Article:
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Veiled women face bigger Vitamin D deficiency risk

MANAMA, March 28, 2015

Women who wear traditional Islamic dress in the region should expose themselves to sunlight at least twice a week for health reasons, mainly to tackle Vitamin D deficiency issues, according to a health expert.

Jordanian endocrinologist Dr Jihad Haddad told the Gulf Daily News, our sister publication, that women who wear a niqab (full face veil) or hijab (headscarf) are at particular risk of Vitamin D deficiency 'caused by a lack of sunlight '“ and must make an effort to uncover their arms and legs regularly.

"Without a doubt absorption of Vitamin D, which is known as the 'sunshine vitamin', can be increased by exposure to the sun," he said.

"Data from studies conducted in the region show that the type of dress worn, including veils, play a major role in the concentration of Vitamin D in the body," he stated.

A study in Lebanon showed that 61.8 per cent of veiled women had low levels of Vitamin D compared with just 23.5 per cent of non-veiled women, Dr Haddad said.

"Meanwhile in Jordan, 83.35 per cent of women who wear the niqab were found to suffer from Vitamin D deficiency during the summer and 81.85  per cent during the winter while for those wearing a hijab, 54.8 per cent were deficient during the summer and 77.6 per cent during the winter," he noted.

'In practice this doesn't mean that veiled women should change their style of dress, but they should find the time 'at least two to three times a week '“ to expose their arms and legs to the sun,' said the doctor, who was speaking on the sidelines of a seminar about the 'sunshine vitamin' organised by Gulf Pharmacy at the Sheraton Hotel, Bahrain.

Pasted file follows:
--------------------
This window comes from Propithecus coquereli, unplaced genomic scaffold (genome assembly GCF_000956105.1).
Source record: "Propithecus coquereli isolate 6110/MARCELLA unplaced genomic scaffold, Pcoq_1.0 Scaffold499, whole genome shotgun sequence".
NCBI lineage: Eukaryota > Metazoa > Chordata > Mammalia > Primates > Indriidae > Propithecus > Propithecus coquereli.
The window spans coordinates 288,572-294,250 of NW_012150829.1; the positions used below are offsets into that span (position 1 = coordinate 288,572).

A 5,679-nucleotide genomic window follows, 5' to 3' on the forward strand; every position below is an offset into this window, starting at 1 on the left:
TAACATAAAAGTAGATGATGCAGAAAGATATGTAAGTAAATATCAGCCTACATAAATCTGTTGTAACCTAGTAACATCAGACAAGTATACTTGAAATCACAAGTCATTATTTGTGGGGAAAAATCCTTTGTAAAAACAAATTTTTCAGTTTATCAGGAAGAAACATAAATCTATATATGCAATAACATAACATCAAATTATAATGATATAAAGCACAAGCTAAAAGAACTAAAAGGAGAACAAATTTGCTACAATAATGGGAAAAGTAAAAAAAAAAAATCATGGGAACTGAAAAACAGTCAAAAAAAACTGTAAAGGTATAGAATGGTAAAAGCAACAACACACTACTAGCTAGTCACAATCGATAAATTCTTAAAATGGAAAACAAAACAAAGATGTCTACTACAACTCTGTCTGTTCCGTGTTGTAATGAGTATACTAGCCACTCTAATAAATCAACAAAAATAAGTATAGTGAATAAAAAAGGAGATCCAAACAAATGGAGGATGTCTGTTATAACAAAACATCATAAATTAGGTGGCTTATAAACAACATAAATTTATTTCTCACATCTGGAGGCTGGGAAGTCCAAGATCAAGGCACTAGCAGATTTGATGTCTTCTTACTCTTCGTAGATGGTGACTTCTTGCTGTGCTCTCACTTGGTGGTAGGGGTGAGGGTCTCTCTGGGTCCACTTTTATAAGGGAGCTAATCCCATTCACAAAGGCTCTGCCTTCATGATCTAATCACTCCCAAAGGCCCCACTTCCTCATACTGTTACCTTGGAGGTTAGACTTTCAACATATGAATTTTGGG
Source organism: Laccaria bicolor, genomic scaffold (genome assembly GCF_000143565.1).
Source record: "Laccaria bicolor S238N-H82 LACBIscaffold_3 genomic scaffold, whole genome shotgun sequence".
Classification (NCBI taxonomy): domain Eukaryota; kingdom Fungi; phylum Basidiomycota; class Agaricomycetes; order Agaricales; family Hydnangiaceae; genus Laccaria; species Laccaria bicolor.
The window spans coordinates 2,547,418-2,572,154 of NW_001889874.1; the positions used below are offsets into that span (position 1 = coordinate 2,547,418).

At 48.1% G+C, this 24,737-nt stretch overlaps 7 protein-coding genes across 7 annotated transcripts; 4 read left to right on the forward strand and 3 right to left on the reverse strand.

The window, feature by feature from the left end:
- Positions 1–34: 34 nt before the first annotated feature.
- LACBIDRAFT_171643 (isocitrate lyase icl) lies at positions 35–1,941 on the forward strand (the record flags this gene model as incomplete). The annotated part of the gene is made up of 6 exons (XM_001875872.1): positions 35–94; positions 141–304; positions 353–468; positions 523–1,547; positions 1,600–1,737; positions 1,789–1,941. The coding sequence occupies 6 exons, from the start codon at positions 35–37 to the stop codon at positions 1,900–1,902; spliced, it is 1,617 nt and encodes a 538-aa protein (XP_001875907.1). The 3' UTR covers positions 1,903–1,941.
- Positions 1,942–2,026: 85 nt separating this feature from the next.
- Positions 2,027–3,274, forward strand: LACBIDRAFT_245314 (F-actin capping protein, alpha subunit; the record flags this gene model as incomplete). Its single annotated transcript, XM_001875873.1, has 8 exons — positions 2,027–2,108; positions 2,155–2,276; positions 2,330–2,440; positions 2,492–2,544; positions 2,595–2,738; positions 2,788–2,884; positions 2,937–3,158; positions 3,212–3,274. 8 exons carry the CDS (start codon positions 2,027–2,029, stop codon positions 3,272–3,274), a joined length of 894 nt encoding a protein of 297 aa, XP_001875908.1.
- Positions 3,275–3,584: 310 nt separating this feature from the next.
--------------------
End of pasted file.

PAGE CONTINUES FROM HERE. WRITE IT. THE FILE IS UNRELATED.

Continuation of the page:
'This is not just limited to women wearing a niqab or hijab, women all over the world face this issue as they tend to avoid the sun or don't have time for it. Even those who expose their body to the sun or wear bathing costumes use sun screen lotions, which reduces the benefits,' he added.

Although few studies on Vitamin D deficiency in Bahrain have been completed, Dr Haddad was confident that data from other countries in the region could be extrapolated.

According to him , the studies in Saudi Arabia and the UAE have shown that 70 to 80 per cent of the population are low in Vitamin D.

"These studies have also revealed that subjects with a normal concentration of Vitamin D can reduce their risk of breast cancer by 69 per cent in comparison to those with a low concentration. The vitamin can really affect the growth of cancer cells in the body and this is not limited to breast cancer but also to colon and prostate cancer," he explained.

The expert highlighted a number of other new studies that suggest high levels of Vitamin D may improve life expectancy and can help ward off diabetes, gum disease and multiple sclerosis.

He further warned that low amounts of Vitamin D in children could cause alarming consequences in later life.

'The new generation is less exposed to the sun as they spend a lot of time playing on their computers,' said Dr Haddad.

'Body weight and Vitamin D are also linked and in obese subjects, the vitamin can accumulate in fat tissues where the body is unable to use it.'

Studies indicated that 49 per cent of severely obese, 34 per cent of obese and 29 per cent of overweight children are Vitamin D deficient, 'hence it is important that they are encouraged to play outside and exercise enough and schools must highlight this,' he added.-TradeArabia News Service




Tags: UAE | Gulf | Vitamin D |

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